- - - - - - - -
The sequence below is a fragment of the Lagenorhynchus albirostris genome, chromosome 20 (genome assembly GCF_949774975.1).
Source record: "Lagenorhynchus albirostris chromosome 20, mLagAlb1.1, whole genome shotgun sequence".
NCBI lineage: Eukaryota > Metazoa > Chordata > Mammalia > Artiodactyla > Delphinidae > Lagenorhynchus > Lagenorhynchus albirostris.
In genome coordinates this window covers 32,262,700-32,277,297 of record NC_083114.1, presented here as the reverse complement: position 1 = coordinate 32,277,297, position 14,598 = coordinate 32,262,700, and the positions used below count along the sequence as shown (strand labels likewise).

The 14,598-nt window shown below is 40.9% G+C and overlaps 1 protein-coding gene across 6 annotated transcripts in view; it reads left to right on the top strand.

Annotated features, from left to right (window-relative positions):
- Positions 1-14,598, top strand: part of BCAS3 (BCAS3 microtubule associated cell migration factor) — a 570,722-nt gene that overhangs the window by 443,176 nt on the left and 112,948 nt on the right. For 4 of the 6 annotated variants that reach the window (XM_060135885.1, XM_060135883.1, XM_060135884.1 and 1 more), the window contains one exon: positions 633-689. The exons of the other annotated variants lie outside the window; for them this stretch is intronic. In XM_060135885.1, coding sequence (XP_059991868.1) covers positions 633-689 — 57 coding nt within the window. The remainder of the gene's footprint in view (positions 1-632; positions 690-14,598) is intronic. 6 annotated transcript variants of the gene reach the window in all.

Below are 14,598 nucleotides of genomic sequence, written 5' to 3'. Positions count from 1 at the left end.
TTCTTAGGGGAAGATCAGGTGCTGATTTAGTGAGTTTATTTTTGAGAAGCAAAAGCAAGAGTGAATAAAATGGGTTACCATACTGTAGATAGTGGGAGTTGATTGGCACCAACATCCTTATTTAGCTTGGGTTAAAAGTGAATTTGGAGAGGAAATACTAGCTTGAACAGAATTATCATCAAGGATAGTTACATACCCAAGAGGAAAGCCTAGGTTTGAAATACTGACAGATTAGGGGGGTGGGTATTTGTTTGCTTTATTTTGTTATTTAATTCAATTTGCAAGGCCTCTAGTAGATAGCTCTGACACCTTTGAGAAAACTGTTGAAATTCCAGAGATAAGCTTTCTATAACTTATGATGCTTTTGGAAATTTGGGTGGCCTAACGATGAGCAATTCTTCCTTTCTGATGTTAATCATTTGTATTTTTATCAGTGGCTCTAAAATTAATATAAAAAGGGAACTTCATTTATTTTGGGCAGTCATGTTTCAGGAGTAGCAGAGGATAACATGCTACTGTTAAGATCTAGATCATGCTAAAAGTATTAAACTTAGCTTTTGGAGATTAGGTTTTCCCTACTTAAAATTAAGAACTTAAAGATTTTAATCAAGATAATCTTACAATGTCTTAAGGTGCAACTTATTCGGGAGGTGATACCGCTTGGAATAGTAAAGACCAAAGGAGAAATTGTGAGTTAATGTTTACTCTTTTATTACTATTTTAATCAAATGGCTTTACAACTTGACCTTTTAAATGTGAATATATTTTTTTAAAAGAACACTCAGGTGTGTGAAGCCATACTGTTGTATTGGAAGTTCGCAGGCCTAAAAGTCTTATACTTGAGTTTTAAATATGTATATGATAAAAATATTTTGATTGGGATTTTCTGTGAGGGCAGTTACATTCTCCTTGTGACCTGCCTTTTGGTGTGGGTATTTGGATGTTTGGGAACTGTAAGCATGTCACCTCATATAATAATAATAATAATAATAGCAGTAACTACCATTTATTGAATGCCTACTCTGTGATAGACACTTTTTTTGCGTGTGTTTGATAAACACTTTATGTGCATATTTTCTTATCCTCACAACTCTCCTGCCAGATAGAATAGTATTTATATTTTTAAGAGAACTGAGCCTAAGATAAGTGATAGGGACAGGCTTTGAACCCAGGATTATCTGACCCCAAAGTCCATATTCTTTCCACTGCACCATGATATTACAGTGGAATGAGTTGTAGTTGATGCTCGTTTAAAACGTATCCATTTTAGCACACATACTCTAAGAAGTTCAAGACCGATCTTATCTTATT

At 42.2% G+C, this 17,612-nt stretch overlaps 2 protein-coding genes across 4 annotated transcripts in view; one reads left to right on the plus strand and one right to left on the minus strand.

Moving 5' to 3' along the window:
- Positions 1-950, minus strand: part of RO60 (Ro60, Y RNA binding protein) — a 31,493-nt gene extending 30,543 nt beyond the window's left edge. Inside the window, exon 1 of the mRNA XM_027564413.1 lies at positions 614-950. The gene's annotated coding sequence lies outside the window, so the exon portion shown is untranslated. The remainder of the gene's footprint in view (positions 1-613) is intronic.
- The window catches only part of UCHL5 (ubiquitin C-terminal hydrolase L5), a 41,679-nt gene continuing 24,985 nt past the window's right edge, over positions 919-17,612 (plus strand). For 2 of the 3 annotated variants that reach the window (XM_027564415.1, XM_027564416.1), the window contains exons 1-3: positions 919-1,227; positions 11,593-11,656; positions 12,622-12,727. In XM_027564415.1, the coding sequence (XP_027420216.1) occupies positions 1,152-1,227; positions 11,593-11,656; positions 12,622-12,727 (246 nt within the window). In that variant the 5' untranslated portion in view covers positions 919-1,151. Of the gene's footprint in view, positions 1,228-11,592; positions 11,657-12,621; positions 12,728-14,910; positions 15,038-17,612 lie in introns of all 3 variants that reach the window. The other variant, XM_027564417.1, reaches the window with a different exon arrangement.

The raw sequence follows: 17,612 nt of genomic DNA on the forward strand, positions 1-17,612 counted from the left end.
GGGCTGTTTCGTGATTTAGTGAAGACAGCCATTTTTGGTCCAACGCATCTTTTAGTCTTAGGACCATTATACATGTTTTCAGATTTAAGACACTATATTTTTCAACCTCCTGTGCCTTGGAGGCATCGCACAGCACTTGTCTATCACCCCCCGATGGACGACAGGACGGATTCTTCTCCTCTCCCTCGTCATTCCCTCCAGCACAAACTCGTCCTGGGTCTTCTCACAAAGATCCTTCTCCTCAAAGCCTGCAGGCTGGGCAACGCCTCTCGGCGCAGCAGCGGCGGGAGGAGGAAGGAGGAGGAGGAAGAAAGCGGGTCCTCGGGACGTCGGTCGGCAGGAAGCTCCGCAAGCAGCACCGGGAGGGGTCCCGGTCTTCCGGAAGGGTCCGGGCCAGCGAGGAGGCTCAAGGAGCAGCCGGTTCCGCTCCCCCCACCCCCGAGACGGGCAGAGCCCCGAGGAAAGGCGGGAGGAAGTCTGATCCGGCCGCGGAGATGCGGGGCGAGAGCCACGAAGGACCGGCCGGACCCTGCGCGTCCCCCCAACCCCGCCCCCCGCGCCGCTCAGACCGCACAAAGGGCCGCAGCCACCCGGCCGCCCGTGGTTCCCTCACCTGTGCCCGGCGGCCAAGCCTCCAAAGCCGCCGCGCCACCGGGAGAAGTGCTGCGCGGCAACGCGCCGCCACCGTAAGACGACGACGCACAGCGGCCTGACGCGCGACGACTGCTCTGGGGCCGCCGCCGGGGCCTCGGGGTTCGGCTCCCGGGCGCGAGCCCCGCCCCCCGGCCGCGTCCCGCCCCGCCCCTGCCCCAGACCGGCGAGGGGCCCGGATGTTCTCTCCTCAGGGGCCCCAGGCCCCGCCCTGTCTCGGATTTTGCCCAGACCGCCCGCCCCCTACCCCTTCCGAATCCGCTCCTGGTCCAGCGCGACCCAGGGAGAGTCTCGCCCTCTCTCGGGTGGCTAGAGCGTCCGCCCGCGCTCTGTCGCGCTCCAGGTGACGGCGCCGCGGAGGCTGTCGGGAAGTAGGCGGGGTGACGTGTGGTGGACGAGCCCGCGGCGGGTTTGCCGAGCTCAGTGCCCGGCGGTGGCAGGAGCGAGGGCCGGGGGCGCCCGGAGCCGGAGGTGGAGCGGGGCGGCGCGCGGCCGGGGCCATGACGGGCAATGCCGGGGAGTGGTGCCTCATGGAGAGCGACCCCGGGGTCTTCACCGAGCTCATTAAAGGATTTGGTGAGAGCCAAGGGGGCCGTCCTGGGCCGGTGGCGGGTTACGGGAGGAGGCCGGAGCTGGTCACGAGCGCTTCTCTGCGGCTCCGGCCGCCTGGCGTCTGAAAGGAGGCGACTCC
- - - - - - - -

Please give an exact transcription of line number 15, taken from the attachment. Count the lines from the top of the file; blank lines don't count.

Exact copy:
GGGCTGTTTCGTGATTTAGTGAAGACAGCCATTTTTGGTCCAACGCATCTTTTAGTCTTAGGACCATTATACATGTTTTCAGATTTAAGACACTATATTTTTCAACCTCCTGTGCCTTGGAGGCATCGCACAGCACTTGTCTATCACCCCCCGATGGACGACAGGACGGATTCTTCTCCTCTCCCTCGTCATTCCCTCCAGCACAAACTCGTCCTGGGTCTTCTCACAAAGATCCTTCTCCTCAAAGCCTGCAGGCTGGGCAACGCCTCTCGGCGCAGCAGCGGCGGGAGGAGGAAGGAGGAGGAGGAAGAAAGCGGGTCCTCGGGACGTCGGTCGGCAGGAAGCTCCGCAAGCAGCACCGGGAGGGGTCCCGGTCTTCCGGAAGGGTCCGGGCCAGCGAGGAGGCTCAAGGAGCAGCCGGTTCCGCTCCCCCCACCCCCGAGACGGGCAGAGCCCCGAGGAAAGGCGGGAGGAAGTCTGATCCGGCCGCGGAGATGCGGGGCGAGAGCCACGAAGGACCGGCCGGACCCTGCGCGTCCCCCCAACCCCGCCCCCCGCGCCGCTCAGACCGCACAAAGGGCCGCAGCCACCCGGCCGCCCGTGGTTCCCTCACCTGTGCCCGGCGGCCAAGCCTCCAAAGCCGCCGCGCCACCGGGAGAAGTGCTGCGCGGCAACGCGCCGCCACCGTAAGACGACGACGCACAGCGGCCTGACGCGCGACGACTGCTCTGGGGCCGCCGCCGGGGCCTCGGGGTTCGGCTCCCGGGCGCGAGCCCCGCCCCCCGGCCGCGTCCCGCCCCGCCCCTGCCCCAGACCGGCGAGGGGCCCGGATGTTCTCTCCTCAGGGGCCCCAGGCCCCGCCCTGTCTCGGATTTTGCCCAGACCGCCCGCCCCCTACCCCTTCCGAATCCGCTCCTGGTCCAGCGCGACCCAGGGAGAGTCTCGCCCTCTCTCGGGTGGCTAGAGCGTCCGCCCGCGCTCTGTCGCGCTCCAGGTGACGGCGCCGCGGAGGCTGTCGGGAAGTAGGCGGGGTGACGTGTGGTGGACGAGCCCGCGGCGGGTTTGCCGAGCTCAGTGCCCGGCGGTGGCAGGAGCGAGGGCCGGGGGCGCCCGGAGCCGGAGGTGGAGCGGGGCGGCGCGCGGCCGGGGCCATGACGGGCAATGCCGGGGAGTGGTGCCTCATGGAGAGCGACCCCGGGGTCTTCACCGAGCTCATTAAAGGATTTGGTGAGAGCCAAGGGGGCCGTCCTGGGCCGGTGGCGGGTTACGGGAGGAGGCCGGAGCTGGTCACGAGCGCTTCTCTGCGGCTCCGGCCGCCTGGCGTCTGAAAGGAGGCGACTCC